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Every year thousands of people set out to hike the Appalachian Trail. I’m sure there is a website (or dozens) that report the statistics of the number of drop outs and the respective reasons for not finishing. Reasons for not finishing are usually lumped into a few categories. My favorite reason is “this just isn’t what I expected”. Other common reasons for dropping out are, physical injury, running out of money, not being physically or mentally prepared, and not having the right equipment.

There are websites, classes, books, and a host of other resources to help people get ready for, and succeed at hiking the trail. When I first began dreaming of hiking the AT, I wrote letters to past thru-hikers with questions and they all wrote me back with answers. Ah… the good ol’ days before the internet. Yes, I’m old. My point here is, there has always been resources to help people succeed on the trail. But there’s always circumstances for which you cannot prepare.

This week alone I met two hikers who started with partners but the partners sustained injuries that sent them home. Shin splints, broken bones, knee injuries. All serious enough to end the adventure of a lifetime. Both hikers said their partners were pushing themselves to get to a point along the trail.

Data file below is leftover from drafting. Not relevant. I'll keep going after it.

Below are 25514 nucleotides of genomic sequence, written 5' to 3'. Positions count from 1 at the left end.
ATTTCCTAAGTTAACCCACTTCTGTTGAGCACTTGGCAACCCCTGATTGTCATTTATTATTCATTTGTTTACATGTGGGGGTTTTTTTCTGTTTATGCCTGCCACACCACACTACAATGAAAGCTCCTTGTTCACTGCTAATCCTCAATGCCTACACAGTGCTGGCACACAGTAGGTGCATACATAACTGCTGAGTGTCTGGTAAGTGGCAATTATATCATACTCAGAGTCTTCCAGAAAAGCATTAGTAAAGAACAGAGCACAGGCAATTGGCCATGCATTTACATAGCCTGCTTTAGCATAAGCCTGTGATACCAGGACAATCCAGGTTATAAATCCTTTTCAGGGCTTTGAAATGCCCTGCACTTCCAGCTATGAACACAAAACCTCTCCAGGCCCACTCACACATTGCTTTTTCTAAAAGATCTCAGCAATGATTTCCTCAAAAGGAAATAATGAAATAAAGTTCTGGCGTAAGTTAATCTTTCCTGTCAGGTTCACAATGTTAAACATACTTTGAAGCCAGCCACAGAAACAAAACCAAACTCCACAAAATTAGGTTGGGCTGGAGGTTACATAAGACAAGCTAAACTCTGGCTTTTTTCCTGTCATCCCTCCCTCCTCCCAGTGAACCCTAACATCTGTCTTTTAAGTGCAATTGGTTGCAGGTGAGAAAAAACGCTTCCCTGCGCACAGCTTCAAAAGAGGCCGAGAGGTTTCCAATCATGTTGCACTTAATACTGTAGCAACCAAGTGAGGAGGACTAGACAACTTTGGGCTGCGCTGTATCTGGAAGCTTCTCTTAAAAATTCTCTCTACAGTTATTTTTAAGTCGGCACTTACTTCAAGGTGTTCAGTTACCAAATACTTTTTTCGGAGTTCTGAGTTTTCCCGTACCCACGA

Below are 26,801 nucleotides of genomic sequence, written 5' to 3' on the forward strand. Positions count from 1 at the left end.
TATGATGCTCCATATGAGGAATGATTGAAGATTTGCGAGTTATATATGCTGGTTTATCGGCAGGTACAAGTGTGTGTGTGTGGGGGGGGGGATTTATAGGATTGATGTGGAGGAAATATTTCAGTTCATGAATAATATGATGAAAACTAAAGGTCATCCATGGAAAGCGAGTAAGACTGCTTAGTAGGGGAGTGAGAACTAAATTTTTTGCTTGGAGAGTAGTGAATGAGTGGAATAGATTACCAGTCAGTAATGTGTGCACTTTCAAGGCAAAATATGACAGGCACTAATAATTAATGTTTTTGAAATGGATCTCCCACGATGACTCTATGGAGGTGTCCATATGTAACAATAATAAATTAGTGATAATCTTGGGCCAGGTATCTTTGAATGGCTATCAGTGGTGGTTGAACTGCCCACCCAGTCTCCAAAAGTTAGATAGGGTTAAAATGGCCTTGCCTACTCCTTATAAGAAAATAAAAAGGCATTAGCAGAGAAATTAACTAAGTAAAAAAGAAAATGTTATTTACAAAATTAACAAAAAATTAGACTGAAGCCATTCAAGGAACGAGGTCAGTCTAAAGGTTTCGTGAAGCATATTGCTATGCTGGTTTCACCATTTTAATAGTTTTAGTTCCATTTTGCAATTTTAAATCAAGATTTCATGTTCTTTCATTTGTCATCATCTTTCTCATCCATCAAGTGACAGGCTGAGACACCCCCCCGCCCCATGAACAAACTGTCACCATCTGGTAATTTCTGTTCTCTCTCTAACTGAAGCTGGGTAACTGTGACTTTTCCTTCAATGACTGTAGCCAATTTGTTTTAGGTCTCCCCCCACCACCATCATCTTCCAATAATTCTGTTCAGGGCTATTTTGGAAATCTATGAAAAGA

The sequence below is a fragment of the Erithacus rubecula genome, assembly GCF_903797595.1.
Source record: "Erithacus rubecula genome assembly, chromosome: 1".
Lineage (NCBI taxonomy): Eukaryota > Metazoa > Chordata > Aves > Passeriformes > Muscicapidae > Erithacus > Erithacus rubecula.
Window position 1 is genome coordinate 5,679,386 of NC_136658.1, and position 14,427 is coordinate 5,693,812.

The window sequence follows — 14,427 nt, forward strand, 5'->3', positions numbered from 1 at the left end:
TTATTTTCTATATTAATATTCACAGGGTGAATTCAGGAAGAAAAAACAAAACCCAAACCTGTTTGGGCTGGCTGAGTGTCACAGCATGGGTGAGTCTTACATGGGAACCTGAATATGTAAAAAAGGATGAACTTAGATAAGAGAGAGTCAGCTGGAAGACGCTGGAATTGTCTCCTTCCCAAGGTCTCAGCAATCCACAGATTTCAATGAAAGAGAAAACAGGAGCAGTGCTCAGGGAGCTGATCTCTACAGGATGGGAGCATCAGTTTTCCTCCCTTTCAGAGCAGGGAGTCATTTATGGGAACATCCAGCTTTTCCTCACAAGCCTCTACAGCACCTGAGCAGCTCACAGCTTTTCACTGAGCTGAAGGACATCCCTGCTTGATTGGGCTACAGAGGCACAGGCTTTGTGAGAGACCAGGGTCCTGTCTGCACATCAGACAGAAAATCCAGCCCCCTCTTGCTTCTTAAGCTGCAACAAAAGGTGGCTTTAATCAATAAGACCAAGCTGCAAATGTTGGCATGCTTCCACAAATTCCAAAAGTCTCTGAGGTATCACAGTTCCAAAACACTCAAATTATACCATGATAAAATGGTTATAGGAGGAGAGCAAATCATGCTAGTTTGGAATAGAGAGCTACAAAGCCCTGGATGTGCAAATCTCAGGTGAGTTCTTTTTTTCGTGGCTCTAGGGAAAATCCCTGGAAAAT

Today, I am nursing a hairline fracture of the fifth metatarsal of my left foot. I’ve spoken with a very nice doctor who gave good advice and I refuse to let this injury bring an end to my adventure!

The best thing I can do is take a few days off and then resume my hike, going slowly and carefully, until I reach my goal! There’s no reason to push. I’ve got nothing but time and knowing my limitations, there is no reason not to press forward, slowly, with my dreams.

2 comments on “Injury

  1. Jake Doran says:

    Hope it heals quickly!

    Like

    1. hikerjohnd says:

      Doc says 6-8 weeks, but if i move slowly I’m back out in a week. I’m fine going slow – more time to take in the sights!

      Liked by 1 person

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